Labradoodle | Dog Breed Information

Author picture Angelika

Labradoodle: Breed Spotlight

Red Labradoodle

Fact sheet

  • Breed name: Labradoodle / Labrapoo / Labrapoodle / Multigenerational Labradoodle / Australian Labradoodle
  • Classification: Poodle-cross or ‘oodle’ 
  • Size: small - medium - large
  • Coat: medium to long
  • Colour: gold, white, caramel, red, black, silver, blue in a wide variety of combinations
  • Personality: sociable, intelligent, playful
  • Family-friendly: yes
  • Friendly with other pets: yes

Labradoodle Background

The Labradoodle is a hybrid dog breed that emerged in Melbourne, Australia in the late 1980s. The first litter of puppies came from a Labrador Retriever and a Standard Poodle in an attempt to breed a low-allergy guide dog. 

The name ‘Labradoodle’ was a hit and the breed has been sought after in Austria and around the world ever since. It is often credited as the dog breed that kicked off the popularity of poodle-mix breeds like the Cavoodle and Spoodle

Unfortunately, some early Labradoodles were produced by amateur breeders and had many health problems. As such, be sure to only approach reputable registered breeders if you are in the market for a Labradoodle puppy. Fortunately, there is now more industry regulation and oversight. 

Though Labradoodles are usually a Labrador and Poodle mix, there is a push to for 'multigenerational' dogs to be classified as a distinct breed. These dogs have genes from other breeds such as the Cocker Spaniel and are called Multigenerational Labradoodles or Australian Labradoodles. 

Studies have shown that most Labradoodles have more Poodle genes than Labrador genes. 

Physical Appearance of the Labradoodle

Each Labradoodle can differ slightly in size and appearance. For example, a medium dog can weigh up to 23 kg and stand up to 50 cm tall. However, a standard dog can often weigh up to 45 kg and stand up to 66 cm tall. 

Labradoodles have long legs, a lean body and droopy ears. They have a shaggy coat that comes in many textures, from woolly and curly, to long and shaggy. One of the benefits of this breed is that they don’t tend to affect allergy sufferers. They are often described as a hypoallergenic dog breed.  

The Labradoodle comes in many shades and combinations of colours, from black to red, to golden or even blue or silver. 

Labradoodle Behaviour and Temperament

Labradoodles are very friendly dogs that are confident and social with people and pets. However, they can be boisterous when excited and may knock over small children. Therefore, be sure to get your dog to puppy pre-school from a young age.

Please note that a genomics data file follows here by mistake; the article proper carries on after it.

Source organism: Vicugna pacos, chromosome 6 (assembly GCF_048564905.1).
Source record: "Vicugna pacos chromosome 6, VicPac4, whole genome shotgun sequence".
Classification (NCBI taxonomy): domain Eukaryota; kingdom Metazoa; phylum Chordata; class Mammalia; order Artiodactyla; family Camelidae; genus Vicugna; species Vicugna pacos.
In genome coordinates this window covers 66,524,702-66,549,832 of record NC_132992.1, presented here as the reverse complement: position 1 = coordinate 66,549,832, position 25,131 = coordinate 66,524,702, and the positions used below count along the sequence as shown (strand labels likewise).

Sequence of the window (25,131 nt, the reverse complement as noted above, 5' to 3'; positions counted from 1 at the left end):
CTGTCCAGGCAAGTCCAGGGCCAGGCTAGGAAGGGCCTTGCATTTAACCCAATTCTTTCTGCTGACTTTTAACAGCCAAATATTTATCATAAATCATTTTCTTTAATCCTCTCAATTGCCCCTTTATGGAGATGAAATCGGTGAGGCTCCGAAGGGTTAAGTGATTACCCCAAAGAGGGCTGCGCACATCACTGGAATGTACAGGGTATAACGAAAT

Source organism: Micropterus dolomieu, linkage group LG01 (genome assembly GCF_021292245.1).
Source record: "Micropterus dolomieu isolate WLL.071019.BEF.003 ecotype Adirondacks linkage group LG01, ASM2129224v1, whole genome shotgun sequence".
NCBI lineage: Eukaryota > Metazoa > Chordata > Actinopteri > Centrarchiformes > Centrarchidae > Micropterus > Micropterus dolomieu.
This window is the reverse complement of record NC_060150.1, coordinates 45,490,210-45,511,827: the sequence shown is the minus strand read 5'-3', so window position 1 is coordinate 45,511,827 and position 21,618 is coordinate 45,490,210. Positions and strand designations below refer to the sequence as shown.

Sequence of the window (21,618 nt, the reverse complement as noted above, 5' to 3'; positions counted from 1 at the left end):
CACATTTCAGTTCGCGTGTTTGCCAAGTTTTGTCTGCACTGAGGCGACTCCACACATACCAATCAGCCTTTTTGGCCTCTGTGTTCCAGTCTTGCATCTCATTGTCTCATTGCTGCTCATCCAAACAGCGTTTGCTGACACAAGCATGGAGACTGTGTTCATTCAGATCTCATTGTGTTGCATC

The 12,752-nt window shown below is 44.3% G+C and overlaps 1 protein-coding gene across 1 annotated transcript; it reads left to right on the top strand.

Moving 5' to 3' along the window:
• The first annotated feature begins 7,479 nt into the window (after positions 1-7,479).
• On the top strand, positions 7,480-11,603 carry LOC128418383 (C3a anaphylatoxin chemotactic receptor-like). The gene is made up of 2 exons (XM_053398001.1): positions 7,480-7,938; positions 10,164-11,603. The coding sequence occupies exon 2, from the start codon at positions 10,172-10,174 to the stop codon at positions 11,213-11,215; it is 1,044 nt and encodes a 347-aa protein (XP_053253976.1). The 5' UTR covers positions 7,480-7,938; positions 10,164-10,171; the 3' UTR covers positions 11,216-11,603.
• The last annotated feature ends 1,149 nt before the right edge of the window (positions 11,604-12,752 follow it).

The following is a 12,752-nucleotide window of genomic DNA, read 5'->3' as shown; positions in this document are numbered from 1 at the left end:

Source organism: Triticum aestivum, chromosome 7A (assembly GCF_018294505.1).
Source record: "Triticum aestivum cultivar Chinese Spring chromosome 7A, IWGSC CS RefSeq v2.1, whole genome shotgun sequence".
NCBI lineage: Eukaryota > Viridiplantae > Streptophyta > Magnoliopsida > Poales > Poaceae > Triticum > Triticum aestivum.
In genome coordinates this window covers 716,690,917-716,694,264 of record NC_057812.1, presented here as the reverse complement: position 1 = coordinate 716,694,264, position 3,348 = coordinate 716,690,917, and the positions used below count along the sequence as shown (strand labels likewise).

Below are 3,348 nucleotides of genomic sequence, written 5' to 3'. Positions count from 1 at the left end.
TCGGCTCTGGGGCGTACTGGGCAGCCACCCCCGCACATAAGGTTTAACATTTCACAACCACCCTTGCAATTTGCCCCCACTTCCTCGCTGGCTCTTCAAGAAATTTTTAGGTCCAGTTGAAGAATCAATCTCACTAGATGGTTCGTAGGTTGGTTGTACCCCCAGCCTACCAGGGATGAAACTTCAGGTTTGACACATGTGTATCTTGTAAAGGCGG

The Labradoodle is intelligent and eager to please. As such, they often become therapy and assistance dogs. However, the breed doesn’t make a great watchdog as they are calm and friendly with most people.

Brown Labradoodle

Training and Exercising Labradoodles

A visit to the dog park or a generous walk daily is a good idea to keep your high-energy Labradoodle happy. This dog is adaptable but suits a home with a good-sized backyard to stretch their legs and sniff.

Give your Labradoodle plenty of chances to use their brain with training and exercises, such as scent and agility training and fetch. The Labrador streak in the breed may mean your Labradoodle loves splashing in puddles or even taking a dip!

Living with a Labradoodle

A Labradoodle’s coat generally doesn’t shed much or cause allergies, making it a great breed for many people. However, Labradoodles with woolly coats need to visit the dog groomer every six weeks to keep their thick coat in check.

These intelligent dogs love to run, play and make new furry friends. Therefore, it’s best that your Labradoodle has company during the day. Furthermore, leaving your dog alone for hours can result in problem behaviours, such as chewing and digging.

Labradoodle Health

Labradoodles are a healthy breed with an average risk of illness. However, it's still a good idea to chat with your vet about disease prevention through diet and exercise.

Be sure to watch out for these illnesses that might come up, though most often in older dogs:

  • Skin allergies
  • Eye problems, such as progressive retinal atrophy
  • Hip and elbow dysplasia
  • Addison’s disease
  • Epilepsy
  • Gastric tension (bloat)
  • Dental issues

Many healthy Labradoodles can live to about 12-14 years of age.



The pay-off for a Labradoodle's low-allergy coat is visits to the dog groomer every six weeks or so. Furthermore, dogs with thick coats should have a good brush a few times a week too.  

Prevent tear stains and ear infections by gently wiping around your dog's eyes and ears. Additionally, you should brush your dog's teeth to prevent plaque and gum disease. As such, it's a good idea to chat with your vet about dog toothpaste and dental chews.

Do you need someone to keep your Labradoodle happy while you are busy? Pawshake is the answer for you and your furry friend! Start searching for a dog sitter in your area today.